Browse Exhibits (32 total)
An exhibit based on the life of Walter Smith, who attended West Chester State School in the early 1900s. This project is a dedication to the students who broke the ground for future attendees of the college, whose pathfinding made possible a brighter future for the campus and its residents.
This exhibit explores the life and legacy of Patricia Grasty-Gaines, an exceptional student at W.C.S.T.C. who returned to the school to teach from 1970 to her death in 1999. Dr. Grasty-Gaines pushed the Education department and the campus as a whole more towards multiculturalism and succeeded against the odds.
The 1st annual OURS: Black Folks Discourse on Knowledge, Love, and Healing conference will serve as an event that is geared towards providing academic and emotional support to Black Women and Femmes on West Chester University’s campus. The conference is committed to hosting presentations and embodied experiences across disciplines that focus specifically on the lived realities of Black people. This conference is also intended to cultivate space for Black people to heal individually and collectively as well as love on ourselves and others. Although the conference is Black Woman and Femme centered, it is a collaborative space that welcomes all Black people to present and all of our advocates* to be in attendance! The goal of the conference is to create change and invoke critical thought by addressing how a Black feminist framework can be a source of liberation in how we tackle various issues, while providing validation for the feelings and thoughts of Black people.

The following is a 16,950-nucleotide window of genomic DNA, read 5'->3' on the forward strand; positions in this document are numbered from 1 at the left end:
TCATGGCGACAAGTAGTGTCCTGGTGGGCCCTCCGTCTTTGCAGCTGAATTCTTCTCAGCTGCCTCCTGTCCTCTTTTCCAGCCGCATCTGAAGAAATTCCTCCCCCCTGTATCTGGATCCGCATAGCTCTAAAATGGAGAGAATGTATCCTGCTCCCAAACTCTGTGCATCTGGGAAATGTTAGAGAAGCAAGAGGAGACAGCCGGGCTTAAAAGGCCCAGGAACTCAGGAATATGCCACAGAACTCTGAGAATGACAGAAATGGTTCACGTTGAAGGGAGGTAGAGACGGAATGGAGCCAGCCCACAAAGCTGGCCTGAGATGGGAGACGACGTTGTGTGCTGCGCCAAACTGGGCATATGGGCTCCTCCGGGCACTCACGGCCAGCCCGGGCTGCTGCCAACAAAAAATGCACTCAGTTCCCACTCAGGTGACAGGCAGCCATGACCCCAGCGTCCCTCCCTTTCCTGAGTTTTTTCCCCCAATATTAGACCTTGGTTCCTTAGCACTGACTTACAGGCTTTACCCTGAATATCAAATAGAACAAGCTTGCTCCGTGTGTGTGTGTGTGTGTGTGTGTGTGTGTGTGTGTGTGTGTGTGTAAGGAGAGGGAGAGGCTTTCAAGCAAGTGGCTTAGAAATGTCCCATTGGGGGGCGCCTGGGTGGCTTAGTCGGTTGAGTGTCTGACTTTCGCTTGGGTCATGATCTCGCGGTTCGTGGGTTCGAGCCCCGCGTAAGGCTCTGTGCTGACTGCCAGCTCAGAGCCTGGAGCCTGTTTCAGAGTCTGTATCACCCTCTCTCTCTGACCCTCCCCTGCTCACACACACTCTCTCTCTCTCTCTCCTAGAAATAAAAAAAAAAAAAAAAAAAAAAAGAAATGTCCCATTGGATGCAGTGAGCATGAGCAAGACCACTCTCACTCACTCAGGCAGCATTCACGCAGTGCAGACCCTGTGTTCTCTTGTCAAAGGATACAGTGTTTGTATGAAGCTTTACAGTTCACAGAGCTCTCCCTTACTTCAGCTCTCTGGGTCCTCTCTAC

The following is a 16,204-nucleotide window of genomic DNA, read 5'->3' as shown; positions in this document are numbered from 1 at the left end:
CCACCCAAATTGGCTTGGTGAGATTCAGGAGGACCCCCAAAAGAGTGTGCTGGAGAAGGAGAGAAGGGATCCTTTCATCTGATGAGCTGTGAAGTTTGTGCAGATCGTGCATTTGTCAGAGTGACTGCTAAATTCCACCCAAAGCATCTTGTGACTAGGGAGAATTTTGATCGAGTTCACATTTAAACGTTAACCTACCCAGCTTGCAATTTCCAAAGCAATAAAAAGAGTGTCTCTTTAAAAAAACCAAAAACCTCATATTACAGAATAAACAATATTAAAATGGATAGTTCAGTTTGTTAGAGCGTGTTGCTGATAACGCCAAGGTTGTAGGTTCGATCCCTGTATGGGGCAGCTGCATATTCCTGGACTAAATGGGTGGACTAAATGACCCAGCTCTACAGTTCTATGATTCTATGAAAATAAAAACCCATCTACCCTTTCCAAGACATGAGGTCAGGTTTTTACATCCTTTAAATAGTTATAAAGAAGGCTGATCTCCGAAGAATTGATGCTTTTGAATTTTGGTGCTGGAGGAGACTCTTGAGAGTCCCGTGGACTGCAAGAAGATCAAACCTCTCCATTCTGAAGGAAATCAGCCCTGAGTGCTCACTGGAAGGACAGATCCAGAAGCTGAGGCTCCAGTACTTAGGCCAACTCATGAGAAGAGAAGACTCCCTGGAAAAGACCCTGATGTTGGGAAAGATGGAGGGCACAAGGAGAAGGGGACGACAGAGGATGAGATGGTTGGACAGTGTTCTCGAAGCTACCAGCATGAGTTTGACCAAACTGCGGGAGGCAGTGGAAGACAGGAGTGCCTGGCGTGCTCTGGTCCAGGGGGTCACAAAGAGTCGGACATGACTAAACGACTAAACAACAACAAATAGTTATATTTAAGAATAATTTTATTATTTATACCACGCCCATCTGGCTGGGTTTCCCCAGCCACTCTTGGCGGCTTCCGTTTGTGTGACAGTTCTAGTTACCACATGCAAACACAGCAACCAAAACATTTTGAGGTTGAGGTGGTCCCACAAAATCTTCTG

*We use the word advocate instead of ally intentionally because the goal is to actively show support versus merely saying that one aligns with something.
For the past fifty-one years, West Chester University has come a vast, powerful way from the year of 1969 in the manner it defined the word in "urban" amongst its curriculum and the students there.
The university, then called West Chester State College, lacked not only diversity but engagement in order to benefit the lives of students of color who attended with intent to gain both an equitable and equal education.
While it lacked in many ways, there has been a strong amount of steady growth from organizations, professors, and even new academic courses/programs that have explored a new dynamic of urban studies. To digress, within each decade since 1969 to 2019, the university has established several urban-centered programs, courses, and electives to help engage the community in a more "Black" centered way.
Through the years, the university has deemed them to resourceful not only for the prior years of negligence of the black community but used as a way to help future educators become more cultivated in order to serve any community they entered as teachers. This slow, yet steady growth established many buildups and connections between each decade that passed to ensure a better experience for every student of color.
One program that specifically caters to the needs of urban students, urban youth, and community engagement that social change is the Youth Empowerment and Urban Studies (Y.E.S) program at now named West Chester University. This minor, and now the official program was started in 2013 and has grown ever since. This minor at the university benefits and is welcome to all students to be infused into their academic experience. There are several courses, fieldwork opportunities, and experiences that this program gives its students to become more focused and centered around a social change in urban settings.